Figure Out What's Next

Oh, Life! A Simple Tool for Chronicling Life Transitions

jeremy koch purposeful living Nov 15, 2011
woman journaling

by Jeremy Koch

photo by Los Muertos Crew

If you’re like me, you have probably started to keep a journal on at least several occasions, thinking that it would be nice to have a record of what you were doing and what you were thinking at different points in your life.  But if you’re like me, it's probably also the case that those efforts fizzled out and left you with a handful of notebooks stuck in drawers with barely 10% of the pages filled.  For some reason, it just seems hard to develop a daily routine that includes making entries in a diary or journal.
But like so many areas of our lives that are being streamlined and simplified by digital media and the web, the process of keeping of a journal to track your daily thoughts and activities has been transformed by a simple and elegant online solution called “OhLife.”

OhLife is impressive on several scores -- its simplicity, its design, and its effectiveness.   Here’s how it works…

When you go to the OhLife website you can register by simply giving your email address and establishing a password.  Then, every day thereafter, you get a message in your email inbox from OhLife that asks, “How did your day go?”

To make a journal entry, all you do is hit “Reply,” write as much or as little as you want to record about the previous day’s events or your inner-most observations on life, and hit “Send.”   OhLife automatically takes your email response and creates an entry in your journal for that day.  When you go to review your journal, your entries are nicely formatted and presented as though they were professionally typeset.  The look and feel of the online journal is simple and elegant and highly readable. If you want to add a picture to your journal entry, it is very simple to access the site and download a picture to go with that day’s entry.

An interesting feature of the daily OhLife emails that arrive in your inbox is that they include a random selection from your earlier entries at the bottom of each email, so you always have the opportunity to be reminded of what you were doing or thinking a month ago, or a week ago, or a year ago.  It’s a great involvement device, and it reinforces the desire to continue making daily entries.

So, how is it that something so simple works so well?  I think there are several reasons…

  • It's just intrusive enough -- without being obnoxious.  In a culture where so many people conduct a large percent of their daily business on line, using email is the perfect way to get someone’s attention without disrupting the flow of their workday.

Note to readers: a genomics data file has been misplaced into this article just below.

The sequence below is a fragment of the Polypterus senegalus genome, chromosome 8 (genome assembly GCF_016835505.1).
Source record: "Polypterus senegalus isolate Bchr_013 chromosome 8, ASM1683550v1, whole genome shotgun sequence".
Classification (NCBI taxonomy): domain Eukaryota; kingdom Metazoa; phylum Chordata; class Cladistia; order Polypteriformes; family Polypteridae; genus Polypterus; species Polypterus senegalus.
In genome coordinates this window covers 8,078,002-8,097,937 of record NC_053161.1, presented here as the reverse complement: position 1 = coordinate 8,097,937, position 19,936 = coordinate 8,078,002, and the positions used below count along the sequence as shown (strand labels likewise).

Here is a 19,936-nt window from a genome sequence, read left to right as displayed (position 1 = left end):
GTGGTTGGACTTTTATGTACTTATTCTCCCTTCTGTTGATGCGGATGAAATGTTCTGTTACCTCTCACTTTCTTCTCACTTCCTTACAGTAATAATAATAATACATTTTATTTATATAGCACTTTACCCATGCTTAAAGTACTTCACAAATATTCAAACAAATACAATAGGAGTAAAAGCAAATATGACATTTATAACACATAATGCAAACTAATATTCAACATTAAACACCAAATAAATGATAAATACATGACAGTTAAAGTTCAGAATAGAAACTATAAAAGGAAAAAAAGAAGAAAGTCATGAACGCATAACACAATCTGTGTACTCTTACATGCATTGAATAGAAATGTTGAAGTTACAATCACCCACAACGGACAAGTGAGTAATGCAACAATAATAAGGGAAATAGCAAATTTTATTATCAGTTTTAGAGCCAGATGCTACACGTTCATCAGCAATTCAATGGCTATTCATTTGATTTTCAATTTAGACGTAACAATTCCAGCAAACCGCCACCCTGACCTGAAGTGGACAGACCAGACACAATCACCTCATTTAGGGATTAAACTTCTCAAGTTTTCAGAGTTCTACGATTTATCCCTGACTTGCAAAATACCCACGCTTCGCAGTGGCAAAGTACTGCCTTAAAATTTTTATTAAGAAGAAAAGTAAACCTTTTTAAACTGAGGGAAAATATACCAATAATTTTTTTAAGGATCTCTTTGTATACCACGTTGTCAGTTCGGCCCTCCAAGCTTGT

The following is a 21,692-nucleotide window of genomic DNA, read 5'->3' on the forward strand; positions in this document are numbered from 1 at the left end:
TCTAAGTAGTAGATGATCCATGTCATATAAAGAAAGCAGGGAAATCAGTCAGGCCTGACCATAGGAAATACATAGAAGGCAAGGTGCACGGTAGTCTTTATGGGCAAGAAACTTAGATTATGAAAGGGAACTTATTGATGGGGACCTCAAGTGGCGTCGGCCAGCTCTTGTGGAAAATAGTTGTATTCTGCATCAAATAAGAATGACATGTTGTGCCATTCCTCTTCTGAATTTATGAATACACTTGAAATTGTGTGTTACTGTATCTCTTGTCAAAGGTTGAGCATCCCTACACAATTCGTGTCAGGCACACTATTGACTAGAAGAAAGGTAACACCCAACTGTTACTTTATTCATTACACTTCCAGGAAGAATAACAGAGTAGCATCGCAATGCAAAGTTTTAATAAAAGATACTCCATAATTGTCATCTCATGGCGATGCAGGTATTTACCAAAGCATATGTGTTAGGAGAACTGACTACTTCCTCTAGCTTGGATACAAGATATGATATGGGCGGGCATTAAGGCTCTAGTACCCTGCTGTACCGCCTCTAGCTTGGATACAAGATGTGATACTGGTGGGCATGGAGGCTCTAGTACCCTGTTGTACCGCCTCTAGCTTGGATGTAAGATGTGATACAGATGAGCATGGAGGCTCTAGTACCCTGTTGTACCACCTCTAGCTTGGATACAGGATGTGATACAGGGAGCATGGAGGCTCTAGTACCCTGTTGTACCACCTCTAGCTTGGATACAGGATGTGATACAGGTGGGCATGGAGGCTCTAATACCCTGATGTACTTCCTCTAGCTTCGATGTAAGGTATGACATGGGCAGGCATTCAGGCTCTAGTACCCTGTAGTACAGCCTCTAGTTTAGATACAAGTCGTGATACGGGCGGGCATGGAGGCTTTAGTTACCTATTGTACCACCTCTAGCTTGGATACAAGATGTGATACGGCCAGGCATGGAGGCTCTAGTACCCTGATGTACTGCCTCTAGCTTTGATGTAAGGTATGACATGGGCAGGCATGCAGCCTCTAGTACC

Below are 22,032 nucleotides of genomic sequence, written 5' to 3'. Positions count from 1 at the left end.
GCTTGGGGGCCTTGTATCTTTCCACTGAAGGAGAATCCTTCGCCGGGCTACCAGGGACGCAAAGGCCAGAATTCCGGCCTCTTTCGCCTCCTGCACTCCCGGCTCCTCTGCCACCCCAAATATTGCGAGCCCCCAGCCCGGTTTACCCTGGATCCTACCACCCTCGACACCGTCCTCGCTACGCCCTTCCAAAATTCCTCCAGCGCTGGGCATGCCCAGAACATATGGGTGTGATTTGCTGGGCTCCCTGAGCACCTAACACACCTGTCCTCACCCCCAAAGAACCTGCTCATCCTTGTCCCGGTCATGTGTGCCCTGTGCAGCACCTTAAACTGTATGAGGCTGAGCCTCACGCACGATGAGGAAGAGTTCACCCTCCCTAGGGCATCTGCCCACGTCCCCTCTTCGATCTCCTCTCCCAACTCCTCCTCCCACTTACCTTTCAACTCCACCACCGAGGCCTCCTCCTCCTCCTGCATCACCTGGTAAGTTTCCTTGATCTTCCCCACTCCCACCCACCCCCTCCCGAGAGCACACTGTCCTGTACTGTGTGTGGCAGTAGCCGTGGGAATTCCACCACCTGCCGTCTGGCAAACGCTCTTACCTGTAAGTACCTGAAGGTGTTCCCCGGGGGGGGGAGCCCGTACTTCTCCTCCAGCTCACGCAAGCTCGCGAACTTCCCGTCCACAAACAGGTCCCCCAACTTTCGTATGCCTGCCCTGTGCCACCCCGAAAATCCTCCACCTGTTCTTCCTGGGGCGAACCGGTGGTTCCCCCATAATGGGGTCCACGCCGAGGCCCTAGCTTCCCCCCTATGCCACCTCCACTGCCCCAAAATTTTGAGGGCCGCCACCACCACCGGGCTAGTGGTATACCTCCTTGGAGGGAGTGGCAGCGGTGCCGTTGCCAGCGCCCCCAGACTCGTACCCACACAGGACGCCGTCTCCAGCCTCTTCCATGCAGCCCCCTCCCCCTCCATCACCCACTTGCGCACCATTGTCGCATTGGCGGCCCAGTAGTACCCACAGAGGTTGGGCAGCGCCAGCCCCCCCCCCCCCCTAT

• It’s easy to respond.  You’re already at your keyboard.  All you have to do is jot a few notes.  (Or more, if the spirit moves you.) 
  • There is positive reinforcement.  The good feeling you get from reading what you wrote in previous entries makes you feel like you're not wasting your time. 
  • It’s private.  If you tend to write things that you want to keep private, you have no fear of having your spouse or kids or other snooping eyes stumble across your most personal thoughts. (Just make sure you have a good password.)  Or if you feel you’d like your family to have access to your journal someday, you can stick a note in the file with your will that gives the details on how to access the journal if you get hit by a bus.
  • It looks terrific.  As I’ve said before, the choice of typeface and the way the pages are laid out makes your journal look like an elegant privately published book.

I have never successfully kept a journal before, but I have been making entries into OhLife for 18 months now, averaging 4-5 entries per week.  I’ve recommended the service to several of my friends and most have had a similarly positive experience. 

OhLife was founded by two web developers named Reman Child and Shawn Gupta.  There is not much about them or the company on the website, but from what I gather they created OhLife as a side project without any great ambitions for turning it into a business.  As there does not appear to be a revenue model, I can only assume it was a labor of love.  And one for which I am most grateful.


As of 10-19-2014 has shut down. To start your own online journal, buy a journal that feels good to you.


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